15/06/16 We travelled to Hamilton in south-western Victoria to see long-lost gypsy friends, Ian and Lesley and mother Sue, ex-patriate Queenslanders who some time ago had chosen to relocate from the Sunshine State to the land of VB and circular football. They were our guides around the sites of Hamilton and surrounding towns – to the lovely little nearby town of Dunkeld for lunch one day; to the more upmarket and affluent Port Fairy on the Great Ocean Road for lunch another day. We liked Hamilton. It was a good sized rural city, large enough to offer all the services you need; but small enough to not yet require traffic lights in the city centre.
The volcanic past of the region provided some interesting geological features. At Penshurst, we stopped in at the Volcanoes Discovery Centre, housed in the old shire offices built from the local basalt.
We visited the Byaduk Caves, considered to be the most extensive and accessible set of lava caves in Australia.
Contrary to the universally held belief, Byaduk is in no way associated with the vending of poultry but is derived from an Aboriginal word for stone tomahawk. As fate would have it, Di saw her first Australian Shelduck on the outskirts of Byaduk. And not a tomahawk to be seen. Weird, huh?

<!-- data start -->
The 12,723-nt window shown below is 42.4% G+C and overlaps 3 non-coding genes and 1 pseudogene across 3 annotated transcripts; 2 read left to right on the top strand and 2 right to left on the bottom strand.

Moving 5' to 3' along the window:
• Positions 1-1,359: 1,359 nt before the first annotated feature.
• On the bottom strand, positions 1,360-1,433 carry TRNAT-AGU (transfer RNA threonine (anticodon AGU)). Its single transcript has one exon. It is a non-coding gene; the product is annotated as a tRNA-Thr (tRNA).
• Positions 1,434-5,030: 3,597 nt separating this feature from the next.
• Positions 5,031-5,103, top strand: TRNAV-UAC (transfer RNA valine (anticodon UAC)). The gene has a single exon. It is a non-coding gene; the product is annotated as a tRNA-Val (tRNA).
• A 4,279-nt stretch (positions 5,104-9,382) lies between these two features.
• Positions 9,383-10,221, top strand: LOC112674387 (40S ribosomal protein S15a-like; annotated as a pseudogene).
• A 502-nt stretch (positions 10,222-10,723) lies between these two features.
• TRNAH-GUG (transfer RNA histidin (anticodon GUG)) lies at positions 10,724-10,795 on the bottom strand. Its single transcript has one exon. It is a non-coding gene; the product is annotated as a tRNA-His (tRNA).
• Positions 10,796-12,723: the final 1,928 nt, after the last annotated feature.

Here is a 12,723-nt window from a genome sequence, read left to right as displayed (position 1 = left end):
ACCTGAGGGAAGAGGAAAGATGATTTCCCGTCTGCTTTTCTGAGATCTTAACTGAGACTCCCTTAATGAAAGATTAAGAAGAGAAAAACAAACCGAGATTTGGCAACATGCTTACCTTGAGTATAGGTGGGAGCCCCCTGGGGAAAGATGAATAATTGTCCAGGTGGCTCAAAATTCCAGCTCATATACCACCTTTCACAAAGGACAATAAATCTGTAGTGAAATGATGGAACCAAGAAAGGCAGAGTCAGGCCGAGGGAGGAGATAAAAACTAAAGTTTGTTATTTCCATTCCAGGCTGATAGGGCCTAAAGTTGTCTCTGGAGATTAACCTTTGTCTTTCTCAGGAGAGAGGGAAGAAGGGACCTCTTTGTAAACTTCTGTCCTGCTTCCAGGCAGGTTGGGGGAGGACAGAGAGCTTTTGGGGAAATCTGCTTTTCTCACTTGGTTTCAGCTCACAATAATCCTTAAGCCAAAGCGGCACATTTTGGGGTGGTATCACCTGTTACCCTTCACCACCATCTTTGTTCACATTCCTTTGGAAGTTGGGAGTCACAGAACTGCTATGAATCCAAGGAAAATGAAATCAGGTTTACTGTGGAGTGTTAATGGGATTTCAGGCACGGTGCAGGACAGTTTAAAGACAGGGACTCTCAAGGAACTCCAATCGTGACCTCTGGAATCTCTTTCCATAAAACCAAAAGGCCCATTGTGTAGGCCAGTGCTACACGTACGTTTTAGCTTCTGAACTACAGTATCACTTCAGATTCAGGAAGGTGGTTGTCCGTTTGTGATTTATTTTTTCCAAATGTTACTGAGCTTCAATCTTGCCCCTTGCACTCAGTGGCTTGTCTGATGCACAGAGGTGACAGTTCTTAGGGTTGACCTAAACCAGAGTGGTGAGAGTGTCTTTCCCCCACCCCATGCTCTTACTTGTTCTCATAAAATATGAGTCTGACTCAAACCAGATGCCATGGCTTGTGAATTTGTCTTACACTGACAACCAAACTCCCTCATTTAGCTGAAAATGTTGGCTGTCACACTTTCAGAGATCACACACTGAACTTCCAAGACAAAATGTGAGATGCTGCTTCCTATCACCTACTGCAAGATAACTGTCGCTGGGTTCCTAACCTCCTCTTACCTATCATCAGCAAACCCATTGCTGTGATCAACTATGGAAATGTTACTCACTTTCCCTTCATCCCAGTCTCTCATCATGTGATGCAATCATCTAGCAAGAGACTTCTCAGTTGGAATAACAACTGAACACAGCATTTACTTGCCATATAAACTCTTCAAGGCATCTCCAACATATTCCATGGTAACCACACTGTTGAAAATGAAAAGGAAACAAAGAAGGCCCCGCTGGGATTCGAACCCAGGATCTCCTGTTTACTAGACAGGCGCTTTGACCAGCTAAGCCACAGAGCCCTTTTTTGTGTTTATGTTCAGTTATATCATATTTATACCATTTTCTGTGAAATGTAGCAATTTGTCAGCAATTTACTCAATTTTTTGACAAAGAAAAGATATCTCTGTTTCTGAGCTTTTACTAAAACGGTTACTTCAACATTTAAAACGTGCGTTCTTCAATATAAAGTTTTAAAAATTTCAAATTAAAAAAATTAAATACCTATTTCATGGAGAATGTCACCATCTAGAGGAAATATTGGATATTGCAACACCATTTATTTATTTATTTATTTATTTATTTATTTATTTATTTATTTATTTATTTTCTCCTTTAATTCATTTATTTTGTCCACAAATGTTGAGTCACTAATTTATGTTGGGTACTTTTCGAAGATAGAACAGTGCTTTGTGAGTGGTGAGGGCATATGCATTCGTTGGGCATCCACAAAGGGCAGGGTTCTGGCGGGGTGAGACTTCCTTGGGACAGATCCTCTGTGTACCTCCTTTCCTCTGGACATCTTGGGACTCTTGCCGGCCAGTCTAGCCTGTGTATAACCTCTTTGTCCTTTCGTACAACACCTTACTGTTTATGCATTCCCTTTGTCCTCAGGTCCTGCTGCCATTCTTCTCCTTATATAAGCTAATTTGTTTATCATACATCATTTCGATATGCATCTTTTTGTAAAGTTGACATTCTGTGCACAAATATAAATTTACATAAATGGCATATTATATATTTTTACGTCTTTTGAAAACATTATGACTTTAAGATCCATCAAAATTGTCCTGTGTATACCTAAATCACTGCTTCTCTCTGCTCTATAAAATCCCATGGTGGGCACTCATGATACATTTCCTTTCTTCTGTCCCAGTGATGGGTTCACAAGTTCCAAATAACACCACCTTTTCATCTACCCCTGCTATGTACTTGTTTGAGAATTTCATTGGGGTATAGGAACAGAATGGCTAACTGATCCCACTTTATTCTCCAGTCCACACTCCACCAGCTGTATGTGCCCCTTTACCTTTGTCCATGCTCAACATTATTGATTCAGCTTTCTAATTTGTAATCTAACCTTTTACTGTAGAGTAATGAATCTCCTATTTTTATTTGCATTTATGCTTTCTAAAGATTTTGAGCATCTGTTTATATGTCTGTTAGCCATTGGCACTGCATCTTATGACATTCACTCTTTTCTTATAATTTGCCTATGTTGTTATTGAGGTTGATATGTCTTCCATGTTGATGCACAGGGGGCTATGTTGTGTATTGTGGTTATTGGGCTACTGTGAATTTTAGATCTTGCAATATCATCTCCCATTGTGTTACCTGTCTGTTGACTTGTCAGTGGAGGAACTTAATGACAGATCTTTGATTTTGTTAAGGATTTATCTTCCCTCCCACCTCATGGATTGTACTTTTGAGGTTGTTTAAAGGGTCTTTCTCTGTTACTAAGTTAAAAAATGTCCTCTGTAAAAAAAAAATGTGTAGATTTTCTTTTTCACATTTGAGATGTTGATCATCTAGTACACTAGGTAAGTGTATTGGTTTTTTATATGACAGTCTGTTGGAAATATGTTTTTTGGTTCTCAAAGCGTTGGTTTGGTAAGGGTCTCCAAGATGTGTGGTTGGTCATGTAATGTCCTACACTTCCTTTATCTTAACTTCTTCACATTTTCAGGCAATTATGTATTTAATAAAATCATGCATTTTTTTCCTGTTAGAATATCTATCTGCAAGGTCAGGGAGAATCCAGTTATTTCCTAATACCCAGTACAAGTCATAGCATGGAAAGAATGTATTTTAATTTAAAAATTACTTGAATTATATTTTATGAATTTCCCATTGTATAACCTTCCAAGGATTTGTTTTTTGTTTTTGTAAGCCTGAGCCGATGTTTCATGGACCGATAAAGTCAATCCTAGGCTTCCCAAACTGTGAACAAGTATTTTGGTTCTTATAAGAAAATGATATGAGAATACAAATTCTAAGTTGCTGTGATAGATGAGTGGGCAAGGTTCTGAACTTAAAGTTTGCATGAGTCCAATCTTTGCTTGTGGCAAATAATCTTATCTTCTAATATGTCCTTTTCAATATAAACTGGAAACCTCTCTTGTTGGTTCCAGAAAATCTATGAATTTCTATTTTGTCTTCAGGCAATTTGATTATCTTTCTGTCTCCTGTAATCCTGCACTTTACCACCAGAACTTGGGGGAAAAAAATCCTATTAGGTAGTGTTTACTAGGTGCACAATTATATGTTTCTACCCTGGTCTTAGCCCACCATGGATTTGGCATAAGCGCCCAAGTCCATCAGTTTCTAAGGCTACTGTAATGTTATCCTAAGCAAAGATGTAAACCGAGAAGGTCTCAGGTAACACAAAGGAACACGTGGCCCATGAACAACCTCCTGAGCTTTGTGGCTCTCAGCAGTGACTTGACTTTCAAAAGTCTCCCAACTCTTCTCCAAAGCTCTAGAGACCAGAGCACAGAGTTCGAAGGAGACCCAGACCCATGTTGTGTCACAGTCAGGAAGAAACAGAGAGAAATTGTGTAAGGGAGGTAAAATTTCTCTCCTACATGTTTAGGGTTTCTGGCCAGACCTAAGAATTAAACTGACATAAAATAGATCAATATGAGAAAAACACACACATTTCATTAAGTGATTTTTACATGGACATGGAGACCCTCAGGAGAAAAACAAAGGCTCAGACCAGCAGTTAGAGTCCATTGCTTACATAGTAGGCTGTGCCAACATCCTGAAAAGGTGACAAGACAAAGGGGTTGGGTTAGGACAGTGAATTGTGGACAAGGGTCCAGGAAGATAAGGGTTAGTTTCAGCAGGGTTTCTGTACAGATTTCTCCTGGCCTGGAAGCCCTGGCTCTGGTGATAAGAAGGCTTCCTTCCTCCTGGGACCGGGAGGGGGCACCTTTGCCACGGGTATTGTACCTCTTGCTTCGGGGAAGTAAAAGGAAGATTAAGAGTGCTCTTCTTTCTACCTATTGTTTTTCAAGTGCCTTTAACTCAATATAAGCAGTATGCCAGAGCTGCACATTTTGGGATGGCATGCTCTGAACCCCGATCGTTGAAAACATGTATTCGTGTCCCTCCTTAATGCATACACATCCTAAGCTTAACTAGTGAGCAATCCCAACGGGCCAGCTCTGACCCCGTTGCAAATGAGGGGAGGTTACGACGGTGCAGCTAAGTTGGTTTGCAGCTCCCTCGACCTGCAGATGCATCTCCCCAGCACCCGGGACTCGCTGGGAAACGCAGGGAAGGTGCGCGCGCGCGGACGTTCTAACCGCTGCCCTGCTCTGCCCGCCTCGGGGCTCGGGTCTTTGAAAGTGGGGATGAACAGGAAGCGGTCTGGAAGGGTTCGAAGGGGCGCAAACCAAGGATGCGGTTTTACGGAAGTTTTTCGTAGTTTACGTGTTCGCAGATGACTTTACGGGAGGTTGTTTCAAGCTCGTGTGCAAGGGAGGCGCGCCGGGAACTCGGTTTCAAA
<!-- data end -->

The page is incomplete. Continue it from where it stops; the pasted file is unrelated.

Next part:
As we came into Hamilton from the north, the country changed to park-like pastures shaded by huge Red Gums and dotted with sheep and cattle. That induction to verdant green continued south to Port Fairy. The scenery was absolutely beautiful. If I died and had to come back as a Merino sheep or Black Angus steer, that is where I’d want to spend my next bit of short time. They all looked too fat to even bother eating.
After five days in Hamilton, we said our goodbyes and began the next leg of our journey west to SA and WA.
“I enjoy waking up and not having to go to work. So I do it three or four times a day.” – Gene Perret